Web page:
Nucleus SE migration: Unimplemented facilities and compatibility
API Call Functionality
Several of aspects of Nucleus SE’s functionality, which are implemented in a simplified way, result in differences from Nucleus RTOS. A number of these impact the way API calls are used and the facilities available.
With Nucleus RTOS, there are many situations when an API call may optionally suspend a task pending the availability of a resource – the task is blocked. This suspension may be indefinite – i.e. until the resource is available – or a timeout value may be specified. Nucleus SE offers blocking API calls as an option, but only indefinite suspension may be specified – i.e. the call may only include NUSE_SUSPEND or NUSE_NO_SUSPEND, not a timeout value. This capability could be added to Nucleus SE in a reasonably straightforward manner.
When many types of object are created with Nucleus RTOS, the suspend order may be specified. This is the sequence in which a number of blocked tasks will be resumed as resources become available. Two options are available: first in first out, where tasks are resumed in the same order that they are blocked, or priority order, where the highest priority task is always resumed first. Nucleus SE does not offer this choice. Only priority order is implemented. Actually, the order is by task index, as this does not only apply to the Priority scheduler, but also to Round Robin and Time Slice.
Object Specific Functionality
In some cases, there is a change in functionality which is quite specific to a particular type of object.
As mentioned earlier in this article, the implementation of signals in Nucleus SE does not support signal handling routines.
Application Timer Parameters
A timer has an initial duration and a restart duration and may optionally execute a user-specified function on expiration. This functionality is all supported in both Nucleus RTOS and Nucleus SE. However, Nucleus SE, unlike Nucleus RTOS, does not allow any of these parameters to be changed when a reset API call is made. Additionally, in Nucleus SE the entire support for expiration routines is optional.
With Nucleus RTOS, there is an option to “consume” event flags. This means that flags that meet a task’s criteria for a match are cleared. This functionality is not offered in Nucleus SE as complexity is greatly increased by accommodating the possibility of multiple tasks’ match criteria being met.
The two Nucleus SE design criteria of maintaining simplicity and minimizing memory usage result in a number of differences in the size of data items as compared with Nucleus RTOS. It should be noted that Nucleus RTOS commonly uses data of type unsigned, which is probably 32 bits; whereas Nucleus SE uses rationalized data types like U32, U16, U8, etc.
In Nucleus RTOS a mailbox carries a message consisting of four unsigned data items. In Nucleus SE a mailbox carries a sign data item of type ADDR. My thinking is that a common use for mailboxes is the passing of an address (pointing to some data) between tasks.
In Nucleus RTOS a queue handles messages of one or more unsigned data elements; a queue may also be configured to handle messages of variable size. In Nucleus SE a queue handles messages that consist of a single data item of type ADDR. My thinking is that queues are used in a similar way to mailboxes. Also, in Nucleus RTOS the total size of the queue (i.e. total number of unsigned elements for which there is space) is specified as an unsigned value. In Nucleus SE this value is of type U8. A queue thus has smaller data capacity.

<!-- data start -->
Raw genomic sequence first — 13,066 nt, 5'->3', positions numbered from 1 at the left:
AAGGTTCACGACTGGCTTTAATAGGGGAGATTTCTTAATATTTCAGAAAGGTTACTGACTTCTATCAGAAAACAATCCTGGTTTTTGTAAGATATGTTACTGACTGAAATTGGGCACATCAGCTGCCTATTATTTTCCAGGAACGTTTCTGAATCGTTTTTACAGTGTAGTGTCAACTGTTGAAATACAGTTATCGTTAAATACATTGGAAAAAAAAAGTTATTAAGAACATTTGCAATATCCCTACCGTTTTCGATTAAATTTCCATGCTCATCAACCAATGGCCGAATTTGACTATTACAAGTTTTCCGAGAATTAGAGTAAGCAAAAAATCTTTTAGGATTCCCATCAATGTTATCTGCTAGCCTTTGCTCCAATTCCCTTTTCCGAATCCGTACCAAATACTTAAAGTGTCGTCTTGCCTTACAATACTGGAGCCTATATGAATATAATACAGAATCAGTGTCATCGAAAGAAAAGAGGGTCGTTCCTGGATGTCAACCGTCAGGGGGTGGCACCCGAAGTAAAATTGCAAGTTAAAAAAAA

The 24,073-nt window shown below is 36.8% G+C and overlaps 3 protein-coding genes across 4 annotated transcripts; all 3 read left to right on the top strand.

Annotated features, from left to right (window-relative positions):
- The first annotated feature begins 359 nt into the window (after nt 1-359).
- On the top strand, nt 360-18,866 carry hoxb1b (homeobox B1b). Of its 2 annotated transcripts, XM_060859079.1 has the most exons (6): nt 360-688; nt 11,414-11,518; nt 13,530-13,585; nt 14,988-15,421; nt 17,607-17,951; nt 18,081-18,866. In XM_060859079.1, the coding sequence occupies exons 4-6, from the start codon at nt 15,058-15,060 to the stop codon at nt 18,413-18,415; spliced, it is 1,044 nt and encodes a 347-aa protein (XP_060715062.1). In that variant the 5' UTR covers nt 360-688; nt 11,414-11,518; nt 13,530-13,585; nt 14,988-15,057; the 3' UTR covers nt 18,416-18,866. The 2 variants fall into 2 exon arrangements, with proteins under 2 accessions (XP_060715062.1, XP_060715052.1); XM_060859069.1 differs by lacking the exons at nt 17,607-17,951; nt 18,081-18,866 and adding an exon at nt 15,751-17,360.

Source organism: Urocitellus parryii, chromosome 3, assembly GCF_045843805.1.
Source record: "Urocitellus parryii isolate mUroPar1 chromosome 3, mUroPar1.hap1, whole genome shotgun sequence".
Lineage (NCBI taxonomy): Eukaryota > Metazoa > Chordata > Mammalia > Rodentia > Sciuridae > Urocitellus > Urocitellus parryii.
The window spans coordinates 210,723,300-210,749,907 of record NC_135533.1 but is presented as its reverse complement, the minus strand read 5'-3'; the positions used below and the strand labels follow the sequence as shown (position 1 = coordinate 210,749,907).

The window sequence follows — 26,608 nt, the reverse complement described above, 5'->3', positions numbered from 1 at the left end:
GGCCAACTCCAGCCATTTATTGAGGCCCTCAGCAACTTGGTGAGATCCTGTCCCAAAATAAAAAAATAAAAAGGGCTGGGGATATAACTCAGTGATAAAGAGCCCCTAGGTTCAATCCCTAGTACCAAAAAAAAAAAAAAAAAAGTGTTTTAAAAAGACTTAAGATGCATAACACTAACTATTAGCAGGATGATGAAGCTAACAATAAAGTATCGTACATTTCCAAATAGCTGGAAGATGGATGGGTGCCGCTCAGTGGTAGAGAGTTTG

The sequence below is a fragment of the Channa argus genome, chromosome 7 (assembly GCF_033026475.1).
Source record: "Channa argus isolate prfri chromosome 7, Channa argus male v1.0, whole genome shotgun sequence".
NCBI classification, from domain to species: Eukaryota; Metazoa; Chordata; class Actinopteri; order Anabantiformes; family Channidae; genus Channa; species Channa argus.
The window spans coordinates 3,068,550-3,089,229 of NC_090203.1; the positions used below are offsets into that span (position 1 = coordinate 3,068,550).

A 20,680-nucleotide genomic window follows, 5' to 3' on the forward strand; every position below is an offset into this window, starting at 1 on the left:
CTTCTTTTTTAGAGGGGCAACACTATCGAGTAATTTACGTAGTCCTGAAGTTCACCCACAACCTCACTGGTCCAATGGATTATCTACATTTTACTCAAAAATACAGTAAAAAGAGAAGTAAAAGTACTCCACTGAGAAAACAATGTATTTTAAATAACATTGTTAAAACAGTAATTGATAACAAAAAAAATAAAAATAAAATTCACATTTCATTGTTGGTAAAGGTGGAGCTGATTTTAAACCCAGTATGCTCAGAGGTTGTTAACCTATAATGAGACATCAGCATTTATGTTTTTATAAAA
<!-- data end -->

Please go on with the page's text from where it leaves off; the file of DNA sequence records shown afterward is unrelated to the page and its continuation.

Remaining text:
In Nucleus RTOS a pipe handles messages of one or more bytes; a pipe may also be configured to handle messages of variable size. In Nucleus SE a pipe handles messages that consist of one or more data items of type U8. The message size is set at configuration time for each pipe. Also, in Nucleus RTOS the total size of the pipe (i.e. total number of bytes for which there is space) is specified as an unsigned value. In Nucleus SE this value is of type U8 and represents the number of messages (in the NUSE_Pipe_Information() API call). A pipe thus has smaller data capacity.
Event Flag Groups
In Nucleus RTOS an event flag group contains 32 flags; in Nucleus SE this is reduced to eight. This size was chosen as likely target processors for Nucleus SE efficiently handle 8-bit data. It would not be difficult to change Nucleus SE to handle event flag groups of a different size.
In Nucleus RTOS every task has a set of 32 signal flags. In Nucleus SE signals are optional and each task has a set of just eight flags. This size was chosen as likely target processors for Nucleus SE efficiently handle 8-bit data. It would not be difficult to change Nucleus SE to handle signal flag sets of a different size.
In Nucleus RTOS the specification of the number and size of partitions are both unsigned parameters. In Nucleus SE the number of partitions is a parameter of type U8 and the partition size is U16. This implies some limitations on the partition and pool size.
In Nucleus RTOS timers (both application timers a task sleep) handle values of type unsigned. In Nucleus SE they are of type U16. This type was chosen as likely target processors for Nucleus SE efficiently handle 16-bit data (and eight bits would not be enough to be useful). It would not be difficult to change Nucleus SE to handle timers of a different size.
The next article will look at how Nucleus SE may be used for an embedded software project.
Colin Walls has nearly forty years’ experience in the electronics industry, largely dedicated to embedded software. A frequent presenter at conferences and seminars and author of numerous technical articles and two books on embedded software, Colin is an embedded software technologist with Mentor, a Siemens business, and is based in the UK. His regular blog is located at: http://blogs.mentor.com/colinwalls. He may be reached by email at email@example.com